Dr Fergus McCarthy takes a monthly look at articles just published in the area of hypertension & pre-eclampsia…


Chronic Hypertension

The lifelong impact of adverse pregnancy outcomes, in particular pre-eclampsia continues to generate interesting research. Timpka and colleagues explore the topic of lifestyle and the role of modifiable risk factors in the subsequent development of chronic hypertension following pregnancy complicated by hypertensive disorders of pregnancy (HDP).1 In this study HDP referred to gestational hypertension and pre-eclampsia. The Nurses Health study II was a prospective cohort study that recruited 116,429 female US registered nurses and was conducted between 1991 and 2013, This study included data from 54,588 eligible women between the ages of 32 to 59 years with data on reproductive history and without previous chronic hypertension, stroke, or myocardial infarction were recruited. The main outcome measure was chronic hypertension diagnosed by a physician.

The association between the development of chronic hypertension, history of hypertensive disorders of pregnancy and four lifestyle risk factors were examined. The four lifestyle risk factors were post-pregnancy body mass index, physical activity, adherence to the Dietary Approaches to Stop Hypertension (DASH) diet, and dietary sodium/potassium intake.

10% (n=5520) of women had a history of HDP at baseline. 13,971 cases of chronic hypertension occurred during 689,988 person years of follow-up. Being overweight or obese was the only lifestyle factor consistently associated with a higher risk of chronic hypertension. Higher body mass index, in particular, also increased the risk of chronic hypertension associated with history of HDP (relative excess risk due to interaction P<0.01 for all age strata). For example, in women aged 40-49 years with previous HDP and obesity class I (body mass index 30.0-34.9), 25% (95% confidence interval 12% to 37%) of the risk of chronic hypertension was attributable to a potential effect of obesity that was specific to women with previous HDP.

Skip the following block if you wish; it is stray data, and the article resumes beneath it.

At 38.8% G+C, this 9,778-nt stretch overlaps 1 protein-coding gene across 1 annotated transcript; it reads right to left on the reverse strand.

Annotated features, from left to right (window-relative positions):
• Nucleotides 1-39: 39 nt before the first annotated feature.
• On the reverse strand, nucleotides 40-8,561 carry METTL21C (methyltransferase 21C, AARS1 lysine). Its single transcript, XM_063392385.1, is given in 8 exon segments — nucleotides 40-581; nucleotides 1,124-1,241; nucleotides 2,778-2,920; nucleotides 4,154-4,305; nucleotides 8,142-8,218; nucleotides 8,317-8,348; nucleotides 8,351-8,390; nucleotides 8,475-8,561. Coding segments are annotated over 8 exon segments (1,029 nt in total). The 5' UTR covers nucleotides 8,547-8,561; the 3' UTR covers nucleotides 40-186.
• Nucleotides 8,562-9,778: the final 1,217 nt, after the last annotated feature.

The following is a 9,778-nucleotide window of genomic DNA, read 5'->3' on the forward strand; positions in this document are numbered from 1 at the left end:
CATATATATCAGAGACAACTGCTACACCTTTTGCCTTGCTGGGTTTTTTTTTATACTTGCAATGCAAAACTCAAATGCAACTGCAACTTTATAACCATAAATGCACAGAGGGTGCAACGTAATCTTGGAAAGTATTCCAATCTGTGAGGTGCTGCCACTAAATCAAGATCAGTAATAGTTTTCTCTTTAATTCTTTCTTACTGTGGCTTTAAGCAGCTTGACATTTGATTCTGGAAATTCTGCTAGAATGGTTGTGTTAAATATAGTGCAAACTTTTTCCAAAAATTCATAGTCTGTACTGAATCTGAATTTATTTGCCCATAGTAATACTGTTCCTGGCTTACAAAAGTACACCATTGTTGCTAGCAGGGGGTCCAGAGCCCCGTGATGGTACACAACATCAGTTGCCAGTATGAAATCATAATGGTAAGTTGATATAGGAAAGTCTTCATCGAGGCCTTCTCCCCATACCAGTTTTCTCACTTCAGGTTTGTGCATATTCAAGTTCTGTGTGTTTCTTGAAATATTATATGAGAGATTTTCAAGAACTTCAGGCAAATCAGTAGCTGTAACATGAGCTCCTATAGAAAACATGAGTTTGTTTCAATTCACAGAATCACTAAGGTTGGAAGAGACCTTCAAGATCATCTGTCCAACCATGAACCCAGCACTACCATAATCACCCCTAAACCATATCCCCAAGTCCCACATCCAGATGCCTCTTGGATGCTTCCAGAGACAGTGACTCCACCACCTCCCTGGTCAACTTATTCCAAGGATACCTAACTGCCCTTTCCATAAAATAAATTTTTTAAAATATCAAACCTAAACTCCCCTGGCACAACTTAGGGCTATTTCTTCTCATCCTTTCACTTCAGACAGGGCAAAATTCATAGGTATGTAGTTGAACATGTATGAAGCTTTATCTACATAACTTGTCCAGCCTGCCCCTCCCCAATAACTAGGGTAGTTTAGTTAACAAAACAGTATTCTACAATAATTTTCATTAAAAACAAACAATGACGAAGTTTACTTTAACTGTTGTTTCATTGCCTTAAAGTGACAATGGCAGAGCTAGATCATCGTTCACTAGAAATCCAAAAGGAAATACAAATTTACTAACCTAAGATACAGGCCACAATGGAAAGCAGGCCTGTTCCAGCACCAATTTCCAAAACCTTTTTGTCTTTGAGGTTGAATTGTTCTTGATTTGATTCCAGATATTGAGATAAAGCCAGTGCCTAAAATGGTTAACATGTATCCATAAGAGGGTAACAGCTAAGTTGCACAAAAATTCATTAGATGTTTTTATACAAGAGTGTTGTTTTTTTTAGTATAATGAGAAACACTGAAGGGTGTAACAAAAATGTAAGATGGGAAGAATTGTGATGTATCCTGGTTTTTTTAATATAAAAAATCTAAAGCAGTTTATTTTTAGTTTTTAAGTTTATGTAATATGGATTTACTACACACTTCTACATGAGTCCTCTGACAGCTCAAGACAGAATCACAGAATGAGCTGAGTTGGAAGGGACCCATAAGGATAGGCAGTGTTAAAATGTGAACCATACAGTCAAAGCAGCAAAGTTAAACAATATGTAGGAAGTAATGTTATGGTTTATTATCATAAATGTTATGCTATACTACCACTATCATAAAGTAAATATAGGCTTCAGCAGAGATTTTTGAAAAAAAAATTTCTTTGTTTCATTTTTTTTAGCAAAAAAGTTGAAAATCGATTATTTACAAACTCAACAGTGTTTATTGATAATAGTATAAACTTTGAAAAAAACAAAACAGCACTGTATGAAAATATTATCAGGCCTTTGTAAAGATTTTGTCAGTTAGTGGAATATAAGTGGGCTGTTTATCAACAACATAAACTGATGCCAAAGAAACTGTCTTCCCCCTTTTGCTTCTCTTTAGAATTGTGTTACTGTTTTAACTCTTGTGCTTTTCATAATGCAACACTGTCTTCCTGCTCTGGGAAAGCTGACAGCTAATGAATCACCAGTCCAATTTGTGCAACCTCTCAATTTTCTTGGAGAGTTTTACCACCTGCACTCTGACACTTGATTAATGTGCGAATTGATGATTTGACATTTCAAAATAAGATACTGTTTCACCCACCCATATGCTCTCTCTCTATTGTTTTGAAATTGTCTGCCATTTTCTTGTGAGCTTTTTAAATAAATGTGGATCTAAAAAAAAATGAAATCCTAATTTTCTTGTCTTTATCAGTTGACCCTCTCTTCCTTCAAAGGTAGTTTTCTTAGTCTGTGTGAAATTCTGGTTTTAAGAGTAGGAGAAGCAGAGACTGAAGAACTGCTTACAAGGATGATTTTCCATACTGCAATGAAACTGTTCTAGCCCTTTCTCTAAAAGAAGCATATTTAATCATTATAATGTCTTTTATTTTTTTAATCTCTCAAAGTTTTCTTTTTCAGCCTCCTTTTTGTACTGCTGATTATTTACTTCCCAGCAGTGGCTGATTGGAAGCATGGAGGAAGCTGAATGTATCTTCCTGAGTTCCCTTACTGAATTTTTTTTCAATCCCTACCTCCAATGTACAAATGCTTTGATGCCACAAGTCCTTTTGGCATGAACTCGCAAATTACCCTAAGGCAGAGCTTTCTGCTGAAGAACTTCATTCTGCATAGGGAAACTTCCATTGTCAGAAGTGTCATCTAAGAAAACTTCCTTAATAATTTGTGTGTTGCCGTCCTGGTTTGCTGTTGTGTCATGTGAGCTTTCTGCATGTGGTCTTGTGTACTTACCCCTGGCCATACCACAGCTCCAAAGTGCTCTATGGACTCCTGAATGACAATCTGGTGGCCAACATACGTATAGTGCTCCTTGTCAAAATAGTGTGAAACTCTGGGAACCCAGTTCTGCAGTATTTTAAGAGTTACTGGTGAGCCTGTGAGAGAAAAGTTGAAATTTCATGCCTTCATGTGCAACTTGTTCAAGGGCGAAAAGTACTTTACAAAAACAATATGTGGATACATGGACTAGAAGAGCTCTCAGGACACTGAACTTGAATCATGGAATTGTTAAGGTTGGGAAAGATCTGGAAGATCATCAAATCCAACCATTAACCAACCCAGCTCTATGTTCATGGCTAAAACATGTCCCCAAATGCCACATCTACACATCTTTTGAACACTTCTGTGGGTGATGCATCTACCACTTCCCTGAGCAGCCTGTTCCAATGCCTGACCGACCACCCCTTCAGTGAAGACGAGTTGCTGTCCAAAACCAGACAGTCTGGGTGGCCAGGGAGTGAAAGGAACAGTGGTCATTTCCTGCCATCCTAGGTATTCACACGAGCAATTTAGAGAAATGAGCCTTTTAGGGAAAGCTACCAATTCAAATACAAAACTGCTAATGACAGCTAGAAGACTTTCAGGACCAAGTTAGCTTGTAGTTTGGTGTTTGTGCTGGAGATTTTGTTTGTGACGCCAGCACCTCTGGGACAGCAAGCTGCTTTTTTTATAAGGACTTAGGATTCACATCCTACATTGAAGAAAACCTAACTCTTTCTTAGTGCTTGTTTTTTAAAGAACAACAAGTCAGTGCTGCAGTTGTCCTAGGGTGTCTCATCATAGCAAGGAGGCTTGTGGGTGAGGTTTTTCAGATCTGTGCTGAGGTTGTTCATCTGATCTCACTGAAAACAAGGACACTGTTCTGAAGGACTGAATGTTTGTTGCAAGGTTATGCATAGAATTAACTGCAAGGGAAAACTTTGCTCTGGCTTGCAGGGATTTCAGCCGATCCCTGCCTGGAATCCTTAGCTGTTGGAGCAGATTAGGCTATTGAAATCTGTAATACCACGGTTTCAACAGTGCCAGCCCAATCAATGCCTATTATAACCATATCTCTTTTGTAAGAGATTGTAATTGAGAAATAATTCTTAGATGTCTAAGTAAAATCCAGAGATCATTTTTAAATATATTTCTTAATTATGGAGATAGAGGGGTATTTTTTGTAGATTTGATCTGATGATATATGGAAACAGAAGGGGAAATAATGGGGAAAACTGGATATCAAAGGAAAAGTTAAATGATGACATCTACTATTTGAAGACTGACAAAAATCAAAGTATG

Lifestyle and Risk Reduction

This study provides an interesting next step into how we may advocate for change and promote the prevention of adverse cardiovascular outcomes in women with a history of hypertensive disorders of pregnancy. The risk of chronic hypertension after HDP might be markedly reduced by adherence to a beneficial lifestyle. Compared with women without a history of HDP, keeping a healthy weight seems to be especially important for women with a history of HDP. Interestingly, both gestational hypertension and pre-eclampsia had similar results when examined separately.

Further epidemiological studies were published in the past month adding to the growing body of evidence supporting adverse cardiovascular outcomes following hypertensive disorders of pregnancy. In their study McDonald et al examined data from the GENESIS-PRAXY (GENdEr and Sex determInantS of cardiovascular disease: from bench to beyond-PRemature Acute Coronary SYdrome) study, a prospective multicenter study, with recruitment between January 2009 and April 2013, including 242 parous women with premature acute coronary syndrome.2 Of women included in the study, 43 (17.8%) women had prior gestational hypertension, 33 (13.6%) pre-eclampsia and 166 (68.6%) a prior normotensive pregnancy. Women with a history of HDP commonly had chronic hypertension and diabetes and those presenting with ST-elevation myocardial infarction were more likely to have a history of pre-eclampsia (aOR 3.12, 95% CI 1.22-8.01) than were women with prior normotensive pregnancies. Neither gestational hypertension (aOR 1.40, 95% CI 0.60-3.26) nor pre-eclampsia (aOR 0.63, 95% CI 0.23-1.74) was associated with a higher composite risk of three-vessel, left main or proximal left anterior descending coronary disease.